Toasters! Cups! Forks! If you’ve ever moved, then you know just how much stuff a kitchen can hold. Often it’s the most time-consuming room to pack. But having a plan and a system can help get your kitchen belongings into a well-packed, ready-to-go set of boxes without burning up much time.
Supplies and General Tips
As with any part of moving, having the right supplies on hand can make packing your kitchen much more manageable. Make sure you have the following:
- Boxes. Small-to-medium ones are best for kitchens.
- Tape and magic markers to seal and label boxes.
- Bubble wrap and packing paper to pad fragile items, such as glasses.
Whenever you’ve packed and sealed a box, it’s tremendously helpful to label it. This will be useful both for loading (you don’t want your glassware under your cookware) and unloading (so that your plates don’t end up in the bedroom).
(This article covers small kitchen items. If you want tips on moving your fridge or stove, please see our article on large appliances.)
Clean and dry all appliances, and disassemble any that easily come apart, like blenders. Coil and tape electrical cords to the backs of their respective appliances to keep them out of the way.
Create a bed of packing paper on the bottom of the box you’re using. Wrap appliances in packing paper or bubble wrap and begin to lay them in. It’s a good idea to put glass or other fragile parts in last, so that the rest of the appliances don’t crush them. If there’s extra space where items might shift, fill in those pockets with packing paper.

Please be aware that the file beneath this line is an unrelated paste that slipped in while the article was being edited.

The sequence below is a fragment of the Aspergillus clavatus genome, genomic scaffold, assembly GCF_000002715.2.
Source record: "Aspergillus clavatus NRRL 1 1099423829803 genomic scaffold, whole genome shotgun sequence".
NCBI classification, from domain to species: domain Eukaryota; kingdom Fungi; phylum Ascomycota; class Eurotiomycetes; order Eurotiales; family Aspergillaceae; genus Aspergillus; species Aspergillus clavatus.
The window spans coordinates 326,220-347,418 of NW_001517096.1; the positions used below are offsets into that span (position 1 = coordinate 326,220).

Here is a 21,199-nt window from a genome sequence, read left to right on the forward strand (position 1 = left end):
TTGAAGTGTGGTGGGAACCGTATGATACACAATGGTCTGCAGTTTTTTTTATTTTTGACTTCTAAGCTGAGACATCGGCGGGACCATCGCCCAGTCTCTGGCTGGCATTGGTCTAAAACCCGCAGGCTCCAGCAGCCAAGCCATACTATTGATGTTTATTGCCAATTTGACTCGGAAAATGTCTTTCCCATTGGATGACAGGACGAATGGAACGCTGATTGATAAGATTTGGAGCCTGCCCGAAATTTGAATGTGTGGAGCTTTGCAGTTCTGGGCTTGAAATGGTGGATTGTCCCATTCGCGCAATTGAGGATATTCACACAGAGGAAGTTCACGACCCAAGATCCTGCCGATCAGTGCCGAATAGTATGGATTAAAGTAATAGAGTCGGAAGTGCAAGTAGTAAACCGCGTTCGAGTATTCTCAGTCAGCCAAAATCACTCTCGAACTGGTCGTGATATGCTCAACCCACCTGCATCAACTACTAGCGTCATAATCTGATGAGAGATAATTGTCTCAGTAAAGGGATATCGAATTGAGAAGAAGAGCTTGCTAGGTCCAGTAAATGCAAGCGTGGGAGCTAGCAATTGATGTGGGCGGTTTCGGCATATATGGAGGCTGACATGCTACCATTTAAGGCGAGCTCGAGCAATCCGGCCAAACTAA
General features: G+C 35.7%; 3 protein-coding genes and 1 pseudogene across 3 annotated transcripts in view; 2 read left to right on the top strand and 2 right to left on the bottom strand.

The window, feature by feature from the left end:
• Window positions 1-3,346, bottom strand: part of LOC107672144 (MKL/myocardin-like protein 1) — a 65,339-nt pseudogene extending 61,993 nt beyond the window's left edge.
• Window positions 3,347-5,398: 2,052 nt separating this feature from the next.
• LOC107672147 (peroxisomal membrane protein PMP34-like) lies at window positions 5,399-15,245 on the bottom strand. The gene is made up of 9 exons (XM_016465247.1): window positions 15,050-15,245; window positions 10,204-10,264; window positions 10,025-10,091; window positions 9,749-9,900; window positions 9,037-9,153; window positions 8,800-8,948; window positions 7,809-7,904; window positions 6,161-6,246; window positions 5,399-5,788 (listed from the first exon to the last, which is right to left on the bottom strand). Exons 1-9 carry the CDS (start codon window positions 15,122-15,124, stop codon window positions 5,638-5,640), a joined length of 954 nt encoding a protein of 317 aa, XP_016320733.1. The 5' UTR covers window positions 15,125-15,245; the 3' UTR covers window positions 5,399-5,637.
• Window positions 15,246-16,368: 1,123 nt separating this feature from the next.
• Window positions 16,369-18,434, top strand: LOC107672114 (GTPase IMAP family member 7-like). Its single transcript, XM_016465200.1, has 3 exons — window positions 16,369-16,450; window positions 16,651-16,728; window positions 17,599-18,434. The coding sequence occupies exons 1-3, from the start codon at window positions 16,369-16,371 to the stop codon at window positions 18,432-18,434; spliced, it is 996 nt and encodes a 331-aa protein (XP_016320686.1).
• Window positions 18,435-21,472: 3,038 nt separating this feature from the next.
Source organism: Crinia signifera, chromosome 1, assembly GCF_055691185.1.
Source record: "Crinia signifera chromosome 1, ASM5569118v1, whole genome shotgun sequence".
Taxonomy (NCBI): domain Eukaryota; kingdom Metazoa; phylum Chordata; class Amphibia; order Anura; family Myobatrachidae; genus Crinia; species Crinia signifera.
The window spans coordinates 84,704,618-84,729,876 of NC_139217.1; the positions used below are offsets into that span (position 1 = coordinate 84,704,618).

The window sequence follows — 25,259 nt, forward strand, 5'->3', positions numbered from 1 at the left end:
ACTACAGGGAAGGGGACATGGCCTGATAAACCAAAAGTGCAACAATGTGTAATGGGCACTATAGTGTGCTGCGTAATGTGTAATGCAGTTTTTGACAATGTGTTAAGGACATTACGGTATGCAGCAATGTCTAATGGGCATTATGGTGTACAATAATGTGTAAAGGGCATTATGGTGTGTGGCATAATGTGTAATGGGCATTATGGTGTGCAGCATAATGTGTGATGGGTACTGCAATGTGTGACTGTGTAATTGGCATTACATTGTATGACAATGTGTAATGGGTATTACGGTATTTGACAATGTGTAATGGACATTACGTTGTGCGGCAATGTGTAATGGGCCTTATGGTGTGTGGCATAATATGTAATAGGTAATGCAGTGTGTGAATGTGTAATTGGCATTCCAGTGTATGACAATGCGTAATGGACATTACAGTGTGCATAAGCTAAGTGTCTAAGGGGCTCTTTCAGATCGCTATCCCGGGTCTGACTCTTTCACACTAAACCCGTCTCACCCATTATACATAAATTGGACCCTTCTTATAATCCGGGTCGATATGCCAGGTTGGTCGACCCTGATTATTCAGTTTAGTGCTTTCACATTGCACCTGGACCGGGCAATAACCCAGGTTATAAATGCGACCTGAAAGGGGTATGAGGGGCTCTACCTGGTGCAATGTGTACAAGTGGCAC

Packing Utensils and Cookware
One space-saving trick when packing a kitchen is to store small utensils inside larger pots and pans. Another is to securely wrap them up in your utensil tray. Either way, just wrap the utensils in some kind of padding so they don’t spend the entire trip rattling around or scratching your cookware, and label whichever box they go in so you don’t forget where they are.
Cookware is a bit more bulky. To save room, you can stack pots and pans inside each other; just use layers of packing paper between each piece to avoid scratches. Then, put an outer layer of padding around the whole cluster. When it’s time to box larger cookware up, you can use it as the base layer of a box–any higher and it’s likely to crush lighter items.
Glassware takes the most padding of any kitchen item.You should prep any box that will hold glassware with a layer of cushioning packaging material along the bottom. (Some suppliers sell specialized glassware boxes; these can be very helpful.)
Once your box is prepped, wrap each piece of glassware first in paper, then in bubble wrap. Place them carefully in the box, trying not to leave too much space between them–you don’t want them falling around. You can fill up extra space at the top of the box with soft items like blankets, loose clothing, or extra packing material.
Packing individual plates is similar to the other pieces already covered here–you want a piece of paper first, then bubble wrap. If you stack them in a box, start with larger pieces and work your way up to lighter ones. But one overlooked way to make plate transportation safer is to stack them vertically (on their sides) instead of horizontally; this reduces pressure and makes them less likely to bounce and crush other plates.This works best when you have more than enough packing material to keep them from rattling around.
Once you’ve got everything packed, you can move it all to your moving vehicle. Be mindful not to place light or fragile kitchen items under heavier stuff, and take care to see that boxes won’t shift during travel. Beyond that, once you’ve arrived and unpacked, enjoy your new kitchen!